The political arena of Bangladesh was plunged into shock on Friday with the news of the passing of the popular veteran politician, ABM Mohiuddin Chowdhury.
Mohiuddin was born to Hosen Ahmed Chowdhury and Bedura Begum on December 1, 1944 in Gahira Village, under Raozan upazila of Chittagong district.
He passed the Secondary School Certificate (SSC) in 1962, the Higher Secondary Certificate (HSC) in 1965 and earned a degree in 1967.
The freedom fighter was elected to the first of his three terms as the mayor of Chittagong City Corporation (CCC) in 1994, when he defeated Mir Mohammed Nasiruddin by around 16,000 despite his opponent enjoying the backing of BNP, the then party in power.
Serving as a father figure for the Chittagong people, Mohiuddin set about improving the education system, healthcare services and cleanliness of the city, and was re-elected with ease in 2000 and 2005.
In the second election held in January 2000, a BNP boycott gave Mohiuddin a walkover victory. The third Chittagong mayoral poll held in May 2005 was an even bigger landslide, with Mohiuddin defeating BNP-nominated candidate Mir Nasir by 91,000 votes.
Imbued with the ideology of the Father of the Nation Bangabandhu Sheikh Mujibur Rahman, Mohiuddin became involved with student politics during his youth. He also heroically took part in the 1971 Liberation War of Bangladesh.
He served as the general secretary of Chittagong city Chhatra League in 1968 and 1969.
In 1971, he formed a group “Joy Bangla” and was arrested by the Pakistani forces. Feigning as an insane person, Mohiuddin secured his release and fled to India.
Following independence, he became involved in labour politics of Chittagong. In 1975 he formed “Mujib Bahini” led by Moulavi Syed to avenge the tragic assassination of Bangabandhu Sheikh Mujibur Rahman.
Mohiuddin, along with his other comrades, even planned to isolate Chittagong from the rest of Bangladesh to avenge the assassination of the fledgling country’s founding father.
Around that time, Mohiuddin was accused in the “Chittagong Conspiracy Case”. He fled to India and only returned to Chittagong in 1978.
Mohiuddin was incarcerated on several other occasions during his chequered political career.
After the army-backed government assumed power in 2007, Mohiuddin, along with other politicians, was arrested on March 7 of the same year. He was incarcerated in various prisons across Bangladesh.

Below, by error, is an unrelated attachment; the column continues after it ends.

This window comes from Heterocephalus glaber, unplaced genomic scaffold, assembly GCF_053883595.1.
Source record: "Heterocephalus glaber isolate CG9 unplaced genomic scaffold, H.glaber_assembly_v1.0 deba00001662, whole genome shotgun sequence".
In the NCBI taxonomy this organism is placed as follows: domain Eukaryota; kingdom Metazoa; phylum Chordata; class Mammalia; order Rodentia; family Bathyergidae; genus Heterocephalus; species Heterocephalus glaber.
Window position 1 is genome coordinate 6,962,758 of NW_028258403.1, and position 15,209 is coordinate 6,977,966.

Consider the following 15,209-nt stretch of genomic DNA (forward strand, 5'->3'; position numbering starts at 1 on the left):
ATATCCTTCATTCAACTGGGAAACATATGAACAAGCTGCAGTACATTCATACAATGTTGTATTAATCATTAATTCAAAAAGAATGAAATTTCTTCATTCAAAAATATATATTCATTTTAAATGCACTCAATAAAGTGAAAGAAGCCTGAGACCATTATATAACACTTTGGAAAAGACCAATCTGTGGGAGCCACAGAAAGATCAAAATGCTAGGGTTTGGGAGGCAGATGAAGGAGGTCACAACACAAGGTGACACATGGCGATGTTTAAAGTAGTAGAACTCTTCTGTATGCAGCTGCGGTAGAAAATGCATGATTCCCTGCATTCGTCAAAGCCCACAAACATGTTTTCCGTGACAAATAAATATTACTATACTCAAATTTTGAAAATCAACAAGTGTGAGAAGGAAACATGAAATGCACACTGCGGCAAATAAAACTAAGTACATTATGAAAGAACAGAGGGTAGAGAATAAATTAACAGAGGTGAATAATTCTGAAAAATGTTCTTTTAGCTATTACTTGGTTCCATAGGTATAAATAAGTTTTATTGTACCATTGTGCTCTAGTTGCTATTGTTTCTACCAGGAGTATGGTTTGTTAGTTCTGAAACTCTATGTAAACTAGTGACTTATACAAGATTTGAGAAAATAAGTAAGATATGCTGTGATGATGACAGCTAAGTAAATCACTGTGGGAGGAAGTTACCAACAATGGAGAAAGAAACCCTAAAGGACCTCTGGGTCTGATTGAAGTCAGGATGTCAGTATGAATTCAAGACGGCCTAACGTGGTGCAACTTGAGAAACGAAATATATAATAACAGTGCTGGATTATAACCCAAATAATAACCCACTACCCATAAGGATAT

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When first arrested, unlike other detained politicians, he was taken to a remote prison in Bandarban district.
While in prison, Mohiuddin’s daughter was diagnosed with blood cancer in Thailand. He was detained without trial for 21 months by the then government and was not even allowed to see his seriously ill daughter.
He was finally released from prison on October 8, 2008. Despite his release, the army-backed government seized his passport and refused to grant him a permit to fly to Thailand to see his dying daughter.
The government finally allowed him to fly abroad on October 17, but just minutes after he boarded the plane, his daughter passed away.
Mohiuddin was known for his innovative ideas and for thinking out of the box. Even though his actions sometimes sparked controversies, political analysts say Mohiuddin’s brand of populism resulted in him receiving cross-party support and extremely high popularity in Chittagong, which often put him at odds with his own party leadership.
Mohiuddin contested in the parliamentary election from the city’s Kotwali constituency back in 1991, but could not win.
After serving 24 long years as the general secretary, in June 2006 Mohiuddin was made president of Chittagong city unit of the Awami League, a position he held until his death on Friday.
Mohiuddin was the first mayor of Bangladesh who established a private university, opening Premier University with the sponsorship of Chittagong City Corporation.
ABM Mohiuddin Chowdhury died at around 3am on Friday at Max Hospital in Mehedibag area of the port city. He was 73.
The beloved mayor of Chittagong had gathered a following of thousands of admirers, followers and leaders and activists during his long political career.
However, he never displayed a desire to become a central leader of the Awami League. Unlike many other politicians, he always confined himself to the politics of the port city.
The departed mayor is survived by a wife, two sons, and three daughters among a host of other relatives, friends and well wishers.
Mohiuddin’s son and Awami League central leader, Mohibul Hassan Chowdhury Nowfel, is currently serving as the central organizing secretary of the Awami League.